SPIEGEL: Mr. Szabo, what changes should we Europeans, especially Germans, expect from the new American president after the November election?
Stephen Szabo: Initially, the election will mean an improvement in trans-Atlantic relations, regardless of who wins. That's the first good news. Even the Bush administration realized it had made mistakes and it has already been trying to repair the relationship. But the Europeans had already made up their minds about Bush, and they're not going to change them, no matter what he does. The Europeans will certainly try to reach out to the new administration in order to make relations a success.
SPIEGEL: So you're expecting something akin to a love fest?
Szabo: It needs to be clear to the Europeans that the new US government, especially if it is Democratic, will have very high expectations.
SPIEGEL: What do you mean?
Szabo: The Democrats will do all the things the Europeans have long been demanding. They will say: "We are more like you. We are multilateral. We believe in international law. And we are going to close Guantanamo." In return, they are going to expect a reaction from Europe -- with the expectation that Europe take on more responsibility in Kosovo and, especially, in Afghanistan. The Afghanistan issue is the one that concerns me most.
SPIEGEL: Are there differences between the Democratic and Republican stances on the issue of Afghanistan?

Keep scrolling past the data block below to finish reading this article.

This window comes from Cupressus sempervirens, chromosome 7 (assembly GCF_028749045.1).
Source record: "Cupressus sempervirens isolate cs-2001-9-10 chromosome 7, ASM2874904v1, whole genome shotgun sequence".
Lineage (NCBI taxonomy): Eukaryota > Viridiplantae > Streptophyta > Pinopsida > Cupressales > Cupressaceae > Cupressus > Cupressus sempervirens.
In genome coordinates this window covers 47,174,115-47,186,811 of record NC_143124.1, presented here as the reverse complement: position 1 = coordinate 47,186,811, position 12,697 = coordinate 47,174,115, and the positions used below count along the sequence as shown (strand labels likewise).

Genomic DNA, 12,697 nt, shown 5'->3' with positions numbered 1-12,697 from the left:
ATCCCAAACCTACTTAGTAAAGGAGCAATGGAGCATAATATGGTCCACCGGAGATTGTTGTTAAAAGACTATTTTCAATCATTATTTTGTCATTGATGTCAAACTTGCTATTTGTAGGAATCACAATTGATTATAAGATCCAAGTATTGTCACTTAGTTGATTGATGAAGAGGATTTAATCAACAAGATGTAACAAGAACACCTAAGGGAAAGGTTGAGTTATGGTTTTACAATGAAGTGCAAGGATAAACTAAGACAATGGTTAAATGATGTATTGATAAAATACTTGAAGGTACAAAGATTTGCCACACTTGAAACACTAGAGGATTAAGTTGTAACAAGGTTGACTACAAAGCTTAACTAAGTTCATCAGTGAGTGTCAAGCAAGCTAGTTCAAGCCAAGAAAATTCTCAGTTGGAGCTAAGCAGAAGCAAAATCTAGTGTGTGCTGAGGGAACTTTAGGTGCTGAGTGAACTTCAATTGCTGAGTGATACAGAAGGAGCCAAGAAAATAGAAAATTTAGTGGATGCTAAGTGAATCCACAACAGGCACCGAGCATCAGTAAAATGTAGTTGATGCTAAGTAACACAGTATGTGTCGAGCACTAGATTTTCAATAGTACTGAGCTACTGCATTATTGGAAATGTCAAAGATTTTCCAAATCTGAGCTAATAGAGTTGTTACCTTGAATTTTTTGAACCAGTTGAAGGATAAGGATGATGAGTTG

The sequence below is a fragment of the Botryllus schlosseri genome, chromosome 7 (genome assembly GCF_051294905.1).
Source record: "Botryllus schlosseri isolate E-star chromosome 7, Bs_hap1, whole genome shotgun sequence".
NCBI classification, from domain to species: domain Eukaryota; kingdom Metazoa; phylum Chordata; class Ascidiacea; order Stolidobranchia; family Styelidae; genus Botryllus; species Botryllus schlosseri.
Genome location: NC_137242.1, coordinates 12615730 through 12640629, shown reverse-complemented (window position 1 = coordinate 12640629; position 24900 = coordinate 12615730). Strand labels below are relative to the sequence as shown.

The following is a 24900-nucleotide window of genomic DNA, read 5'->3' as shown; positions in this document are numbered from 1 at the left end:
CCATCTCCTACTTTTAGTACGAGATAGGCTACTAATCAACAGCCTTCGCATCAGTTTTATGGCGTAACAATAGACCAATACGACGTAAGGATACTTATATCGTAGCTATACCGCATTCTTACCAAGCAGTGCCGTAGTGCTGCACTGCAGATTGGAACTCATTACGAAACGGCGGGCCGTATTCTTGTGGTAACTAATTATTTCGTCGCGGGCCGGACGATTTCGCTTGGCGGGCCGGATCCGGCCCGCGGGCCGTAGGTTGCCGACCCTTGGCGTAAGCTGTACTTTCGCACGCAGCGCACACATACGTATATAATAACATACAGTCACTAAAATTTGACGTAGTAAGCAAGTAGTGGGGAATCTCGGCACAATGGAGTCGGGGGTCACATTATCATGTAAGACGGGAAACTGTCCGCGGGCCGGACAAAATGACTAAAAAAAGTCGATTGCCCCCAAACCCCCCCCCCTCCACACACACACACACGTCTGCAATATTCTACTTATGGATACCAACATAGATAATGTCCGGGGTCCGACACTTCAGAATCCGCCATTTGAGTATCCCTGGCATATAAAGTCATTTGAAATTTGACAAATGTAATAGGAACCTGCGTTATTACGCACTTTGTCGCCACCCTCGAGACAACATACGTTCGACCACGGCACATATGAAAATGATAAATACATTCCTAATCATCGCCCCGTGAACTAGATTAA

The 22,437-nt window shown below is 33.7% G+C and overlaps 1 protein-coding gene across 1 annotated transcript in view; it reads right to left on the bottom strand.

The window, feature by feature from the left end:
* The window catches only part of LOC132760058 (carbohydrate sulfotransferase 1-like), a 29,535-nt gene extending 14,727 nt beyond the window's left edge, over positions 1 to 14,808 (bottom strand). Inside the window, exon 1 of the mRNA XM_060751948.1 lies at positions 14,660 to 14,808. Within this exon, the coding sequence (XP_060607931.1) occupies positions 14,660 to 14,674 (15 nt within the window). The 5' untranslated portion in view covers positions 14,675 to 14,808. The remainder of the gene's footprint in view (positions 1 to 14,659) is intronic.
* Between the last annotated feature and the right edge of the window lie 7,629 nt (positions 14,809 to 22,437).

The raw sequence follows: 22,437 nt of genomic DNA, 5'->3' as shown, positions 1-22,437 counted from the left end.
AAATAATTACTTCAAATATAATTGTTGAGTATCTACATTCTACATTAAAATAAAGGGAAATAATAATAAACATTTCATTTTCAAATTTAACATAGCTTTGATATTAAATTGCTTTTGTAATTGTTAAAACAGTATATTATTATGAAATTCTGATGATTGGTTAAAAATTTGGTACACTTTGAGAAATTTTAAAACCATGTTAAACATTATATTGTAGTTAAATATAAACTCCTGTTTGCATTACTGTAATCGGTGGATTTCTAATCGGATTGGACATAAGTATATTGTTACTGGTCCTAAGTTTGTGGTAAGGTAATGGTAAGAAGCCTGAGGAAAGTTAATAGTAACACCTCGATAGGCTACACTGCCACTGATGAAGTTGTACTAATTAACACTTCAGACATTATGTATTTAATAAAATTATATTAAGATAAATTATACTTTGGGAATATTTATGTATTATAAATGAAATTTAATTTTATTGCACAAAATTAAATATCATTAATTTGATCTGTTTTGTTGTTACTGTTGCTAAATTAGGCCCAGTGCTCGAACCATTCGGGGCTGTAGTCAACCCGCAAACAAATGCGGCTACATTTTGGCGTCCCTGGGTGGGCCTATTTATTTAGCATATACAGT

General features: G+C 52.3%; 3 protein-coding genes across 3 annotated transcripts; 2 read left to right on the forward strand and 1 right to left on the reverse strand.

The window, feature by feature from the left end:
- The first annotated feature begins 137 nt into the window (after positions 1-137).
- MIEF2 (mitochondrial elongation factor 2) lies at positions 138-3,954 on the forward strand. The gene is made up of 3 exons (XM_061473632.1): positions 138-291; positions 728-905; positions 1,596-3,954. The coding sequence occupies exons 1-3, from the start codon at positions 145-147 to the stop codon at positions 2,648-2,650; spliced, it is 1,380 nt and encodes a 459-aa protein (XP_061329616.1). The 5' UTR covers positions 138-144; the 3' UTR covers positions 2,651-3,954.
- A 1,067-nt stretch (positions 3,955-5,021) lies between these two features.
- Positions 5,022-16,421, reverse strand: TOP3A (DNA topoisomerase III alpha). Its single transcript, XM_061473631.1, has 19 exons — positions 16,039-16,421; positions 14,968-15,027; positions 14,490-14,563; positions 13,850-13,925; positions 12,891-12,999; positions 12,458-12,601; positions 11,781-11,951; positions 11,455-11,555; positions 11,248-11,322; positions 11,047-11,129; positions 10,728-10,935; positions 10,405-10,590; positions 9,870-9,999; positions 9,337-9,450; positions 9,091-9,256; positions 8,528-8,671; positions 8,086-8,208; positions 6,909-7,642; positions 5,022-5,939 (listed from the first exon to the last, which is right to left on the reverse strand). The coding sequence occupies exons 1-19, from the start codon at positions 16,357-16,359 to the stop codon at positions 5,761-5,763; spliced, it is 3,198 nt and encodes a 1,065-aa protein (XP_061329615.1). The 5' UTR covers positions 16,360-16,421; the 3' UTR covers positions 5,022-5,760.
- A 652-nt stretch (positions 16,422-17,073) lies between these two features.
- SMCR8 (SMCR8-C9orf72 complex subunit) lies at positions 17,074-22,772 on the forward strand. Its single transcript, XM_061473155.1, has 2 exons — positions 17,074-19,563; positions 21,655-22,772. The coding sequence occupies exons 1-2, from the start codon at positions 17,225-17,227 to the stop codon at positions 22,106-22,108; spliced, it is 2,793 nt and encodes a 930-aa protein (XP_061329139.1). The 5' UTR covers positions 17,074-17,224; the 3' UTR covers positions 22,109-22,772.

Szabo: No, I don't think so because they all feel that Afghanistan is the "right war."
SPIEGEL: On what issues do the Democratice and Republican positions diverge the most?
Szabo: I think the Europeans would be very unhappy with John McCain's approach to the Iran issue -- his line is very similar to Bush's. The Democrats would be more inclined to address the issue using the European approach of increased sanctions rather than a military option.
SPIEGEL: Where do you see the greatest potential for conflict between Germany and the US?
Szabo: We could see some problems on the issue of Russia. The Germans have strategic interests -- the issue of natural gas supplies, for example. But in the US, there isn't much of a pro-Russia lobby in either party. Instead, everybody is more likely to be critical of Russia because of its human rights record and to try to apply more pressure. That could put Germany in a more difficult position.
SPIEGEL: What role does Germany play globally from the perspective of the US government?
Szabo: It is getting harder and harder to isolate the German-American friendship from the broader European-American friendship. Indeed, it is hard to think of a bilateral agenda anymore -- except, perhaps, on the issue of Russia. Germany is important because it is central in the EU and in NATO. That is not the case of either France or Britain. Britain is central to NATO, but not to the EU, while France is central to the EU, but not to NATO. Neither country plays a central role in both organizations.